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Furlough Leave Creates Alternative to Lay-Off

Furlough Leave Creates Alternative to Lay-Off

It is not an easy time for anyone, and the last two weeks have been extremely difficult and desperately worrying, for employers and employees alike. As one of my clients put it: “I’ve worked my guts out for 20 years, built an excellent business – and seen it disappear in three days.” It’s heart wrenching. It was as though the economic tap was abruptly turned off over the weekend of 14th and 15th March and the effect on the economy was dramatic. By 16th employers everywhere were faced with the bleak prospect of laying off staff, making them redundant or negotiating a reduction in hours and pay.

The potential consequences were catastrophic, so the government introduced radical steps to try to help stabilise jobs. On 20th March it announced the Coronavirus Job Retention Scheme (CJRS). It is intended to throw a lifeline to businesses which would otherwise have to lose their staff.

Short-form guidance for employers and employees is available on the Government website. However, the answers to many questions are not clear, so keep looking out for updates.

The key points are as follows.

The CJRS applies to all employers irrespective of size. There is no indication of any requirement to justify access to the scheme. It will be in place by the end of April, covering the period from 1 March to the end of May, but will be extended if necessary.

The government will pay wage costs of up to 80% of all furloughed employees in the relevant period. It is anticipated that this will cover all salary, benefits and employer’s NICs. Payment will be made via a new HMRC portal through which the employer can reclaim these costs, up to a cap of £2,500 per month per employee. The employer may choose to fund the 20% difference, but it does not have to.

The scheme applies only to employees who would otherwise have been laid off during this crisis and who aren’t working. In other words, to employees who have been “furloughed”.

In legal terms, “lay-off” means employees who are denied work and pay pursuant to a contractual lay-off provision in employment contracts. The term “lay-off” is also used colloquially to refer to redundancy. It is not yet clear which of these meanings will apply to the scheme although it is likely that since the purpose of this initiative is to save jobs the government means employees who would otherwise have been made redundant.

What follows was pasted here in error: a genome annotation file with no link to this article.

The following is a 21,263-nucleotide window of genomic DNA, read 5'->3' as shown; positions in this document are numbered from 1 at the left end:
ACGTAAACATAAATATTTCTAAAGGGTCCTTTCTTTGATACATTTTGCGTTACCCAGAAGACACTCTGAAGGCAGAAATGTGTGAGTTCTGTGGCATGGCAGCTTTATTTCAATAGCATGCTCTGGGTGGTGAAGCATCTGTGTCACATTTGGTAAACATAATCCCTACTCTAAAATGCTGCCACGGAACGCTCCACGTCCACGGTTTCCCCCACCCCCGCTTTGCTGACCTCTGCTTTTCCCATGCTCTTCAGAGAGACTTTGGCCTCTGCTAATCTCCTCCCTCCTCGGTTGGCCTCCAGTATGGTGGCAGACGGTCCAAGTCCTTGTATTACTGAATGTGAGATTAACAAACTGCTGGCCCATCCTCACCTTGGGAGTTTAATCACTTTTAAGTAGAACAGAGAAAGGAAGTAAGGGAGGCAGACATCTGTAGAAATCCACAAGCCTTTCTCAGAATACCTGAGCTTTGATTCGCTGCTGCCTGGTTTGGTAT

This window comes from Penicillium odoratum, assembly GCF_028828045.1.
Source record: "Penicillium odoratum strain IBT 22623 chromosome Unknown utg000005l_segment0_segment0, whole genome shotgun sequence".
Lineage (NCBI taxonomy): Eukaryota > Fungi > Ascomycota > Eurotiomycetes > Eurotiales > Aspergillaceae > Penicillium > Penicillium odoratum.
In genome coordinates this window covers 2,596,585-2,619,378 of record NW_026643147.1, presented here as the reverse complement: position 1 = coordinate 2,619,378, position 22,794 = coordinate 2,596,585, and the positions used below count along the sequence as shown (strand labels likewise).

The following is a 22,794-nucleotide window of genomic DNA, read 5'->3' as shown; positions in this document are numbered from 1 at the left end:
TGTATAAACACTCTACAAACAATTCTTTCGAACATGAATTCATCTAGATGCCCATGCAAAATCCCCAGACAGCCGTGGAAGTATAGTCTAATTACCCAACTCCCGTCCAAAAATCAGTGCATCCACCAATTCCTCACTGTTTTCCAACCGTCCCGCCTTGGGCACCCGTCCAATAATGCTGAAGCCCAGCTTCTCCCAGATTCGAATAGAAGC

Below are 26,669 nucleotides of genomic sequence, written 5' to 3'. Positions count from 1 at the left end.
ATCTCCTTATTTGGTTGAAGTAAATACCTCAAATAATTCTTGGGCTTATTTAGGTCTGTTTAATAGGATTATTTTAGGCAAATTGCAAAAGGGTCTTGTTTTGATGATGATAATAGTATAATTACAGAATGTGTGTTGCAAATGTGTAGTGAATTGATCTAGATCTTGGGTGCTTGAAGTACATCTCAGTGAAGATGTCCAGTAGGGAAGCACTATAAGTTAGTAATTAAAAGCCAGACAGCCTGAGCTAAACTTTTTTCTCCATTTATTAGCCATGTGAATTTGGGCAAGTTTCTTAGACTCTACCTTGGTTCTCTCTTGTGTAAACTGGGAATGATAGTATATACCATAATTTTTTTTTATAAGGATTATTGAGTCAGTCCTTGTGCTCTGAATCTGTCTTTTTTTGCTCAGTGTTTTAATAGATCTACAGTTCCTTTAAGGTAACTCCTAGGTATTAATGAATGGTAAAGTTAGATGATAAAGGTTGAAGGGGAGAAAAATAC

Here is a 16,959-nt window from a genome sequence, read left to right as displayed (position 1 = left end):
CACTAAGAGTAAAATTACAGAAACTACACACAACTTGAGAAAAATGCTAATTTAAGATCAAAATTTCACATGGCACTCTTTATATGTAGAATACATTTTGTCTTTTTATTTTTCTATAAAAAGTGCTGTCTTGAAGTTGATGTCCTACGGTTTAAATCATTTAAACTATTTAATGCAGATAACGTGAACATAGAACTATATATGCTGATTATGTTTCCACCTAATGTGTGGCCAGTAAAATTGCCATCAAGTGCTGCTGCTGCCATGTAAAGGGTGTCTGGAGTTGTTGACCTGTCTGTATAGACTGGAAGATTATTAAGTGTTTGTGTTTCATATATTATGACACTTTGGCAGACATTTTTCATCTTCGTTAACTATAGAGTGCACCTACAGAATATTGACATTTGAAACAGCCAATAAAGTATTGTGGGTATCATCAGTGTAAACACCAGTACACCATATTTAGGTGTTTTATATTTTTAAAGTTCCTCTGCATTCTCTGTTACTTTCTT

The CJRS only applies to existing employees who were employed at 1 March 2020 and whom the employer has designated as furloughed.

We do not know what evidence, if any, employers will have to provide to show that its employees would have been laid-off or made redundant.

The scheme requires employers to designate affected employees as furloughed workers and to notify the employees of that fact. The government has said that if an employer intends to access the CJRS, they will need to discuss with the employee about them becoming classified as a furloughed worker, which they would presumably follow up in writing. However, this is separate from the legal question of whether an employer has a right to lay-off or furlough its employees in the first place without their consent. The general rule is that an employer cannot lay-off its employees without their consent unless their contracts contain a right for the employer to do so.

Employers must submit the information to HMRC about the furloughed employees and their earnings through a new online portal. HMRC is having this set up and will also set out further details on the information required in due course. Businesses who currently have significant cash flow issues may be eligible for a Corona Business Interruption Loan.

If the employee is furloughed, they must not work for the employer.

There are several questions to which we still do not have specific answers.

  • Will the CJRS apply to those who don’t have fixed hours or wages, such as workers on zero-hour contracts?
  • Does holiday continue to accrue?
  • Is continuity of service broken?
  • Are employer and/or employee liable to pay normal pension contributions, even though pay is in fact reduced?

If you’re an employer with HR queries and problems, get in touch!

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Although every effort has been made to ensure the accuracy of the information contained in this blog, nothing herein should be construed as giving advice and no responsibility will be taken for inaccuracies or errors.

Copyright © 2020 all rights reserved. You may copy or distribute this blog as long as this copyright notice and full information about contacting the author are attached. The author is Kate Russell of Russell HR Consulting Ltd.

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